Cape Horn to Starboard
After a long, hot, difficult slog southward, the Around the Americas crew tackles the legendary South American headland-from the wrong direction. A feature from our June 2010 issue
There's no question that the epic promontory called Cabo de Hornos-Cape Horn, the steep slab of rock on a windswept island off the tip of South America-had been on our minds for a while. When skipper Mark Schrader conceived of a voyage Around the Americas to raise awareness about ocean health and conservation, and began to think hard about the route of the voyage, he worked backward from a rounding of the Horn at the height of the Southern Hemisphere summer. Now, on a spooky January morning before a rare 20-knot southeasterly breeze, the crew aboard our 64-foot cutter, Ocean Watch, had the legendary cape, shrouded in mist, square in their sights.
Nearly eight months earlier, we'd left Seattle and set sail first for Alaska, then eastward above the Arctic Circle and through the Northwest Passage. After a challenging voyage down the eastern seaboards of North America and South America, in keeping with our clockwise circumnavigation of the continents, we angled in toward Cape Horn from the east. Most yachts, of course, approach from the west, ahead of the prevailing Southern Ocean breeze. But we never seem to do things the easy way.
We'd dreamed of this moment on countless occasions, fantasizing endlessly about how it might unfold. For my part, all the scenarios featured big wind and heavy seas. Never, in my wildest flights of imagination, did a spinnaker come into play.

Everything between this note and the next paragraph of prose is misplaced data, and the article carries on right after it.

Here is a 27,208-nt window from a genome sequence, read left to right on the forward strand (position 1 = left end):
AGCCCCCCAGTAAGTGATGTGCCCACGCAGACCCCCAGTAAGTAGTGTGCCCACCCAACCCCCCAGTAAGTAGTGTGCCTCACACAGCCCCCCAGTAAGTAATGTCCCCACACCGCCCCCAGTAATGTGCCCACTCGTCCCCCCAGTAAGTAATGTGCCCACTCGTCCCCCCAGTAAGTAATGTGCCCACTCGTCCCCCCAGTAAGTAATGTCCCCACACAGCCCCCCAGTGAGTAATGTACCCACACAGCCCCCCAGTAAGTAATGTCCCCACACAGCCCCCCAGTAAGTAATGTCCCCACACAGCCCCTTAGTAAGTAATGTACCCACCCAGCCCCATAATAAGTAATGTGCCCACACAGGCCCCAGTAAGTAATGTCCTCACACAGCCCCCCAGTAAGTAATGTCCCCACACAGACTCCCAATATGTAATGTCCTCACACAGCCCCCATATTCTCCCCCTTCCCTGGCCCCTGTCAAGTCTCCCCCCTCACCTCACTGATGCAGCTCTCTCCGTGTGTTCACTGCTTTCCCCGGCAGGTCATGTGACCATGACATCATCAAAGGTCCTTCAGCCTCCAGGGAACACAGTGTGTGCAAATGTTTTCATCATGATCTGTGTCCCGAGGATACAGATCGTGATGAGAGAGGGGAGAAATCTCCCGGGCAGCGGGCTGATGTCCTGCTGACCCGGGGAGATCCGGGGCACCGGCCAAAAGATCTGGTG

So when Mark gave the call to "get the chute ready," first mate Dave Logan and I instantly swapped "He's got to be kidding" looks. And even as we rigged the sheets and guys and hoisted the sail aloft, cocooned in its sock, the notion remained highly surreal. It wasn't until we actually raised the sock to the masthead and, with a loud snap of sail cloth, sheeted the huge asymmetric kite home-emblazoned with a dramatic representation of the two continents that now lay directly north of us-that the fact of the matter became clear.
Yes, we were flying a spinnaker off Cape Horn.
Man, it'd taken some doing to get there.
Following our successful east-to-west transit of the Northwest Passage and a spin through the Canadian Maritimes (see "Ice Capades," January 2010), we enjoyed a tour of the Atlantic seaboard, with stops in Boston, New York City, Charleston, South Carolina, and Miami. The 900-mile passage that followed, from South Florida to San Juan, Puerto Rico, was fast and uneventful. Then, on November 8, we pointed the boat south and set out on what was meant to be the single longest leg of the entire trip, a 3,500-nautical-mile voyage to Rio de Janeiro.
That's when things got dicey. Unfortunately, for the most part, we had no one to blame but ourselves. Much later, we received a bit of tongue-in-cheek advice from a seasoned passagemaking friend with the "proper" sailing instructions for a jaunt from the Caribbean to Rio: "Head directly for the Canary Islands. When you see them, turn right." Let's just say we decided to, ahem, cut the corner. In essence, we set what was basically a rhumb-line course from the islands to Cabo Calcanhar, the Brazilian cape at the very tip of the country's extreme eastern bulge. And then we paid the consequences.